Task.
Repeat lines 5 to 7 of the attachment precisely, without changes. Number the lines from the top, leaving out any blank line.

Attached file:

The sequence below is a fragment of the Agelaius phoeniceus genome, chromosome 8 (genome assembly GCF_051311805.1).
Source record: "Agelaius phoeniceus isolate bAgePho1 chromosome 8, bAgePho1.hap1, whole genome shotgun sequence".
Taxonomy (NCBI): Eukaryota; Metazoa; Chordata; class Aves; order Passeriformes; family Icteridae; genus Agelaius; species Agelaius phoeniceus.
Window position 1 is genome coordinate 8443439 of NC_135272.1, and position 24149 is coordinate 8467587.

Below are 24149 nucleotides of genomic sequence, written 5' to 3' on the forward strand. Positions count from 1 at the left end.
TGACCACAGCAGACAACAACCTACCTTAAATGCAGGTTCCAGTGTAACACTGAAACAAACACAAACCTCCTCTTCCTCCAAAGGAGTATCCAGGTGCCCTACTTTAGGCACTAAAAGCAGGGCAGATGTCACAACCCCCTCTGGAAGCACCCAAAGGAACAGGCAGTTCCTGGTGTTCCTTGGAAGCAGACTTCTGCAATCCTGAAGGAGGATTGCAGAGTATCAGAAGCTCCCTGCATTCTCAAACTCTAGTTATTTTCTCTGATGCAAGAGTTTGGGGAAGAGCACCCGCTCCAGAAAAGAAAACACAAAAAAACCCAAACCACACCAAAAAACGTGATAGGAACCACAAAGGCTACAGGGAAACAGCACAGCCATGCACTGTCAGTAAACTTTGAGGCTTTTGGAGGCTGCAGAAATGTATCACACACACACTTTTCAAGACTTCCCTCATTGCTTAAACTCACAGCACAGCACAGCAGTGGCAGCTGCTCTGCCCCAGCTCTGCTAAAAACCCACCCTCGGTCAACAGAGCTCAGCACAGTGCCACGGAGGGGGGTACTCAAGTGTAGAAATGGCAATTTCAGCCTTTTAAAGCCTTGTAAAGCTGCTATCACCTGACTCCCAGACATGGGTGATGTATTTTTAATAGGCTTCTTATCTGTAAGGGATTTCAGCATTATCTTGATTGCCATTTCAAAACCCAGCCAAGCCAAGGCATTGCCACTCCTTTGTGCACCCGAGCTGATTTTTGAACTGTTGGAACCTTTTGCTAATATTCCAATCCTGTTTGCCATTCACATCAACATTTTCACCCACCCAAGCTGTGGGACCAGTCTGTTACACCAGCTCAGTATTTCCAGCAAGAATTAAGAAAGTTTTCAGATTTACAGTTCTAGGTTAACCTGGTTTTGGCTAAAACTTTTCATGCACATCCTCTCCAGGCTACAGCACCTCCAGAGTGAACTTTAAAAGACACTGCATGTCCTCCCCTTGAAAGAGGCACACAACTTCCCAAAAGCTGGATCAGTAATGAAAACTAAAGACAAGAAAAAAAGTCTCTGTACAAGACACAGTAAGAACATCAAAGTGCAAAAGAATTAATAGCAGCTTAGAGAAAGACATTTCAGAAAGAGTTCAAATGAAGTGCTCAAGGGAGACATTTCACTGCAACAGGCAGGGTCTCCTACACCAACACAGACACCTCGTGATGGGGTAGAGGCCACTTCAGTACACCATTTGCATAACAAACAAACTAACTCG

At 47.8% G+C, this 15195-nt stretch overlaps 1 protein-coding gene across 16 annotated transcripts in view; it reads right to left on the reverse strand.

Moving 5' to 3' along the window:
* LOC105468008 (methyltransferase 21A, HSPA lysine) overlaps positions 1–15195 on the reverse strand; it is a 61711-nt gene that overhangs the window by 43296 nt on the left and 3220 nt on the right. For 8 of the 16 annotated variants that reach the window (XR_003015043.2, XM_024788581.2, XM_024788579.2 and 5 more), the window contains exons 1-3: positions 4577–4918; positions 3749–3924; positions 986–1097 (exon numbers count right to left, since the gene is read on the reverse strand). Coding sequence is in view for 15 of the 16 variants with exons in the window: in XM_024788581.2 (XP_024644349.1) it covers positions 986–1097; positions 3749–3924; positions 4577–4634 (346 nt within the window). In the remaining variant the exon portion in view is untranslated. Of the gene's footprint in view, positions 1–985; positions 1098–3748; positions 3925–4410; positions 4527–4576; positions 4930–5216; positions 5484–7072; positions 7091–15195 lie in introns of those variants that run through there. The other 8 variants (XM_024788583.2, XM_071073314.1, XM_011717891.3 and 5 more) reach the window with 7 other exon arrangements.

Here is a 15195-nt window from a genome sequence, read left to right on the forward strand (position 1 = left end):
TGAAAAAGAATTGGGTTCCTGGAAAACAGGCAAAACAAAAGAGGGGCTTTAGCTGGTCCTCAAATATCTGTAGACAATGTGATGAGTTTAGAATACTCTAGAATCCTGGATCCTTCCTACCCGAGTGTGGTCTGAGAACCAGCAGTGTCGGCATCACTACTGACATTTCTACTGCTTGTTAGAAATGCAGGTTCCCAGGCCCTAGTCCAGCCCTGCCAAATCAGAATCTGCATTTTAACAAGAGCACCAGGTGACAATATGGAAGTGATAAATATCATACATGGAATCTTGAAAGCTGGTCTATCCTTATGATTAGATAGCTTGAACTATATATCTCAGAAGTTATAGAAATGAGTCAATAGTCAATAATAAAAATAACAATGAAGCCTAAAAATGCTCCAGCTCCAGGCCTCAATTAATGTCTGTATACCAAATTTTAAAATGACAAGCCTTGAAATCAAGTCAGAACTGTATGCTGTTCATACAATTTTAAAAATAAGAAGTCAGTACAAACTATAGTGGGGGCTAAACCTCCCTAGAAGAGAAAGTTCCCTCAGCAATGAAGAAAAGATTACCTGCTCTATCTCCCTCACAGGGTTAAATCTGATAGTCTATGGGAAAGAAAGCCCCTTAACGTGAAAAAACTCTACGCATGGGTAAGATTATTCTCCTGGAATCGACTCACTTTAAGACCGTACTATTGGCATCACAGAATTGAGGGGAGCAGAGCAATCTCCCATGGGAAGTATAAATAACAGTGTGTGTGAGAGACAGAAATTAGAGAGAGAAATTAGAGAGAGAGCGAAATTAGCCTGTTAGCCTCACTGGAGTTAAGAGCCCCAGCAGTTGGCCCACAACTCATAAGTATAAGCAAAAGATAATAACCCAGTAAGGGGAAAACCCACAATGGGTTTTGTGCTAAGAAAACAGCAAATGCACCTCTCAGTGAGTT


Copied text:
Below are 24149 nucleotides of genomic sequence, written 5' to 3' on the forward strand. Positions count from 1 at the left end.
TGACCACAGCAGACAACAACCTACCTTAAATGCAGGTTCCAGTGTAACACTGAAACAAACACAAACCTCCTCTTCCTCCAAAGGAGTATCCAGGTGCCCTACTTTAGGCACTAAAAGCAGGGCAGATGTCACAACCCCCTCTGGAAGCACCCAAAGGAACAGGCAGTTCCTGGTGTTCCTTGGAAGCAGACTTCTGCAATCCTGAAGGAGGATTGCAGAGTATCAGAAGCTCCCTGCATTCTCAAACTCTAGTTATTTTCTCTGATGCAAGAGTTTGGGGAAGAGCACCCGCTCCAGAAAAGAAAACACAAAAAAACCCAAACCACACCAAAAAACGTGATAGGAACCACAAAGGCTACAGGGAAACAGCACAGCCATGCACTGTCAGTAAACTTTGAGGCTTTTGGAGGCTGCAGAAATGTATCACACACACACTTTTCAAGACTTCCCTCATTGCTTAAACTCACAGCACAGCACAGCAGTGGCAGCTGCTCTGCCCCAGCTCTGCTAAAAACCCACCCTCGGTCAACAGAGCTCAGCACAGTGCCACGGAGGGGGGTACTCAAGTGTAGAAATGGCAATTTCAGCCTTTTAAAGCCTTGTAAAGCTGCTATCACCTGACTCCCAGACATGGGTGATGTATTTTTAATAGGCTTCTTATCTGTAAGGGATTTCAGCATTATCTTGATTGCCATTTCAAAACCCAGCCAAGCCAAGGCATTGCCACTCCTTTGTGCACCCGAGCTGATTTTTGAACTGTTGGAACCTTTTGCTAATATTCCAATCCTGTTTGCCATTCACATCAACATTTTCACCCACCCAAGCTGTGGGACCAGTCTGTTACACCAGCTCAGTATTTCCAGCAAGAATTAAGAAAGTTTTCAGATTTACAGTTCTAGGTTAACCTGGTTTTGGCTAAAACTTTTCATGCACATCCTCTCCAGGCTACAGCACCTCCAGAGTGAACTTTAAAAGACACTGCATGTCCTCCCCTTGAAAGAGGCACACAACTTCCCAAAAGCTGGATCAGTAATGAAAACTAAAGACAAGAAAAAAAGTCTCTGTACAAGACACAGTAAGAACATCAAAGTGCAAAAGAATTAATAGCAGCTTAGAGAAAGACATTTCAGAAAGAGTTCAAATGAAGTGCTCAAGGGAGACATTTCACTGCAACAGGCAGGGTCTCCTACACCAACACAGACACCTCGTGATGGGGTAGAGGCCACTTCAGTACACCATTTGCATAACAAACAAACTAACTCG

At 47.8% G+C, this 15195-nt stretch overlaps 1 protein-coding gene across 16 annotated transcripts in view; it reads right to left on the reverse strand.